System Builders

If you have better things to do than deal with this, and just want a computer with Windows XP pre-installed, you will still be able to buy one in July, you just have to buy the computer from what Microsoft calls a System Builder.

Microsoft defines a system builder as "... anyone who assembles, reassembles or installs software on a new or used computer system." A company spokesperson provided a more useful definition: "System Builders (AKA "White Box manufacturers") ... buy software from distributors rather than directly from Microsoft and offer products without a brand name. These are the small companies or mom and pop shops that customize PCs for customers."

In contrast, large computer manufacturers are referred to as Original Equipment Manufacturers or OEMs. A spokesperson provided this definition of the term: "An OEM (HP, Dell, Sony, Acer, Asus, etc.) uses product components (Operating systems, computer chips, other software) from one or more other companies to build a product that it sells under its own company name and brand. OEMs buy software directly from Microsoft, pre-install software on the machines they sell, and the end user licenses the software from the OEM." It is OEMs then, that are restricted from selling Windows XP, come July.

So, specifically who are these system builders that will still be able to sell Windows XP pre-installed on new computers come July?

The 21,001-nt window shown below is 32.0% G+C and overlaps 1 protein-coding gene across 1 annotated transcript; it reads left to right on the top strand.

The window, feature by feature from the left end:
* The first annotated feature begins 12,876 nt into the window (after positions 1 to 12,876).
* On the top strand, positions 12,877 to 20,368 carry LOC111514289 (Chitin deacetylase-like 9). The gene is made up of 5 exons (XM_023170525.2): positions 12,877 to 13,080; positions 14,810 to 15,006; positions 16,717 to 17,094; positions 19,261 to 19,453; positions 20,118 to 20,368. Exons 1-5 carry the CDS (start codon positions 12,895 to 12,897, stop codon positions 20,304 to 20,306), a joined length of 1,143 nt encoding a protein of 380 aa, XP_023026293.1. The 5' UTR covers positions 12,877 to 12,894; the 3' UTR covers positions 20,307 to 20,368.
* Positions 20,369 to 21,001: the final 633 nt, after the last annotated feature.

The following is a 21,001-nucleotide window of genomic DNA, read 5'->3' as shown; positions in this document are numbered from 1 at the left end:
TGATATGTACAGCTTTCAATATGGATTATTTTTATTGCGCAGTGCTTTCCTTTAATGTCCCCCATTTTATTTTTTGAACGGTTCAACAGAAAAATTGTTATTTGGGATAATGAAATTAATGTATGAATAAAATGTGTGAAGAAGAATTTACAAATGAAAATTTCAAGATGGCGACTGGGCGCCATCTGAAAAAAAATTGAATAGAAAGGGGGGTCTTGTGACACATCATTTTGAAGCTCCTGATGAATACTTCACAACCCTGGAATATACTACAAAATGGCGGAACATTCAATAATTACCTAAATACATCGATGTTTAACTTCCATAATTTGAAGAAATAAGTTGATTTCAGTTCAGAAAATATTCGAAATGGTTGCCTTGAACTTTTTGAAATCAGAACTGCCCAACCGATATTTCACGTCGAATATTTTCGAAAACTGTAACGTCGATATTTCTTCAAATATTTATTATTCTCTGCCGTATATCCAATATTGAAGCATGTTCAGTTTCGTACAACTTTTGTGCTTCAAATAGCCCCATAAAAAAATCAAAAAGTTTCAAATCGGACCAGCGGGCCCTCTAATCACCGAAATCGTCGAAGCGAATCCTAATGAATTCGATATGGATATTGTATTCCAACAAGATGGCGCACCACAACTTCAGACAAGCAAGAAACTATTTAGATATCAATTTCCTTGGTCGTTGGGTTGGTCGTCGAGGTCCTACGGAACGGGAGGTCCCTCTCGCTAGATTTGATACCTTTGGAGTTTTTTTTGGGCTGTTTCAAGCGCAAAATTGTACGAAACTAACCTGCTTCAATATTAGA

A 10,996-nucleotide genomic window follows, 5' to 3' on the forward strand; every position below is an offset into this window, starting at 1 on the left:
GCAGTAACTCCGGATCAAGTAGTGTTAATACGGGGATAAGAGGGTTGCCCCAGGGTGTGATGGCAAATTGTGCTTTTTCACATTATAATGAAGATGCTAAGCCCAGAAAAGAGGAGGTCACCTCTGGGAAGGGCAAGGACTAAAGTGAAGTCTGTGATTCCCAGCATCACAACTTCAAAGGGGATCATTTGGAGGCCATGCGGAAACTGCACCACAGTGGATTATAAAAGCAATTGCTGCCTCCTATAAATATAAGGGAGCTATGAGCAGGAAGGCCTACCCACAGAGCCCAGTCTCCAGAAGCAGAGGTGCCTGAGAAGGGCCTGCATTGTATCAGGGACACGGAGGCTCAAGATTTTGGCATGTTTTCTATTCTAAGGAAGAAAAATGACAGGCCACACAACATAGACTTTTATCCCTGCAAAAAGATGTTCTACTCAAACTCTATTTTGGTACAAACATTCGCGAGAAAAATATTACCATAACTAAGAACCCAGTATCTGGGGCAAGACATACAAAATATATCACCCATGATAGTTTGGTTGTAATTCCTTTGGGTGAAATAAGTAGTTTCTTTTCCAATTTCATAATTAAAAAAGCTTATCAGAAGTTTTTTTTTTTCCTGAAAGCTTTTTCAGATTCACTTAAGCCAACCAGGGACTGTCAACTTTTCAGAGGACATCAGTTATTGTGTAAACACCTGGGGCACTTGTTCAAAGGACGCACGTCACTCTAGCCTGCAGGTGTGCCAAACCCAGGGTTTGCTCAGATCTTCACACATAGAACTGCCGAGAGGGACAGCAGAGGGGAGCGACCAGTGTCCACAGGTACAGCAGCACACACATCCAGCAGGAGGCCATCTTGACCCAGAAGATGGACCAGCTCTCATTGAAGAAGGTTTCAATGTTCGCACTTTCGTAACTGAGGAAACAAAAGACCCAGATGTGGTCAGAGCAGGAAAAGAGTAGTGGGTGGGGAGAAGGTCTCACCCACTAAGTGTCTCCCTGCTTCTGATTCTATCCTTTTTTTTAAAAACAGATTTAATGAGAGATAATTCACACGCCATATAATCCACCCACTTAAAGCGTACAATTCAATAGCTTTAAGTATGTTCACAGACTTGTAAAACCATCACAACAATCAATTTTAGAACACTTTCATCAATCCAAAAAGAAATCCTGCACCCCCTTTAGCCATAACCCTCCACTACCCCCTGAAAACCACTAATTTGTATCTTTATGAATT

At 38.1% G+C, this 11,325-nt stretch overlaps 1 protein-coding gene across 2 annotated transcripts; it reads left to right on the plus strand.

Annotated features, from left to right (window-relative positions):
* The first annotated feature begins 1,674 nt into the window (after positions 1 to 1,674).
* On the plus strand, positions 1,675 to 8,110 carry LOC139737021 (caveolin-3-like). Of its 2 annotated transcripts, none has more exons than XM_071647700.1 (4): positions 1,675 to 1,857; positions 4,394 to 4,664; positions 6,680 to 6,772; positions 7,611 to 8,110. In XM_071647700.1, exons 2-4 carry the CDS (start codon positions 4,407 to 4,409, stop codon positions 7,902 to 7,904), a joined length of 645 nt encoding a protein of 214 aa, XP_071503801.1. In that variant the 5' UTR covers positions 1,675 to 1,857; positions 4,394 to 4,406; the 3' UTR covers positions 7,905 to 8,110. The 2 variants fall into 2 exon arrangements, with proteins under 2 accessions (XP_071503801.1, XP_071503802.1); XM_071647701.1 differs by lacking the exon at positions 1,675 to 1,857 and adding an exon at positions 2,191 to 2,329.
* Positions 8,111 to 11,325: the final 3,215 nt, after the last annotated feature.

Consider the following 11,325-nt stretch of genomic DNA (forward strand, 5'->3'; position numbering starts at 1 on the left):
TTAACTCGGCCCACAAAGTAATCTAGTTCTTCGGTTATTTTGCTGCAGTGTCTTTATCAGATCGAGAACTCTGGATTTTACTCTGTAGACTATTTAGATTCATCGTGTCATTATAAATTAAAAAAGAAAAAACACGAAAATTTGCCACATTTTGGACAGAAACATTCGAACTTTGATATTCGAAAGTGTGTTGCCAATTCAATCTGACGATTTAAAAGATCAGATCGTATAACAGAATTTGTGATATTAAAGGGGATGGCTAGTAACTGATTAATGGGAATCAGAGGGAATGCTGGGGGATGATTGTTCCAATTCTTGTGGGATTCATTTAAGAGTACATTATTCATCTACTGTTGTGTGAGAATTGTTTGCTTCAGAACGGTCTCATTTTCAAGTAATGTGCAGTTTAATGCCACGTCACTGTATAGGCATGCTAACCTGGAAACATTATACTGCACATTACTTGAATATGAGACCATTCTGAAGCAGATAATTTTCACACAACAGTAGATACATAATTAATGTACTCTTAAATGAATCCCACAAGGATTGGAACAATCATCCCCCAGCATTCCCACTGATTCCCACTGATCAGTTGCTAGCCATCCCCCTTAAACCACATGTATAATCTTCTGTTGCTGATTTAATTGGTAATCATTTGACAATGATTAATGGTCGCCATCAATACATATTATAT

If you know of, or work for, a company that Microsoft classifies as a "system builder", then please email me at stillsellingxp at michaelhorowitz dot com.

Us Windows XP fans need a cheat sheet.

Update. April 23, 2008: Updated the definition of "System Builder" and added the definition of "OEM".

Update. April 24, 2008: There is much more to be said on this subject. For one, there is the issue of buying OEM copies of Windows XP CDs, which have very different rules associated with them than the retail copies of Windows XP CDs. Then, just yesterday, this story noted that Dell will sell new computers with Windows XP pre-installed come July. You have to buy and pay for a business edition of Vista first, Dell is offering to do the installation of the XP image CD mentioned above for you. Much more to come...

Update. April 25, 2008: My next posting Dell: You want XP, we got it, even after the deadline describes a new Dell policy whereby they will pre-install XP Professional, even after the June 30th deadline.

Note: According to David Strom, Buying XP laptops shouldn't be this tough. He found that the major PC vendors currently make it hard to find XP based machines on their websites, but retailers do a much better job. The two best vendors of XP-based machines are Lenovo and HP, the two worst are Sony and Gateway, according to David.

See a summary of all my Defensive Computing postings.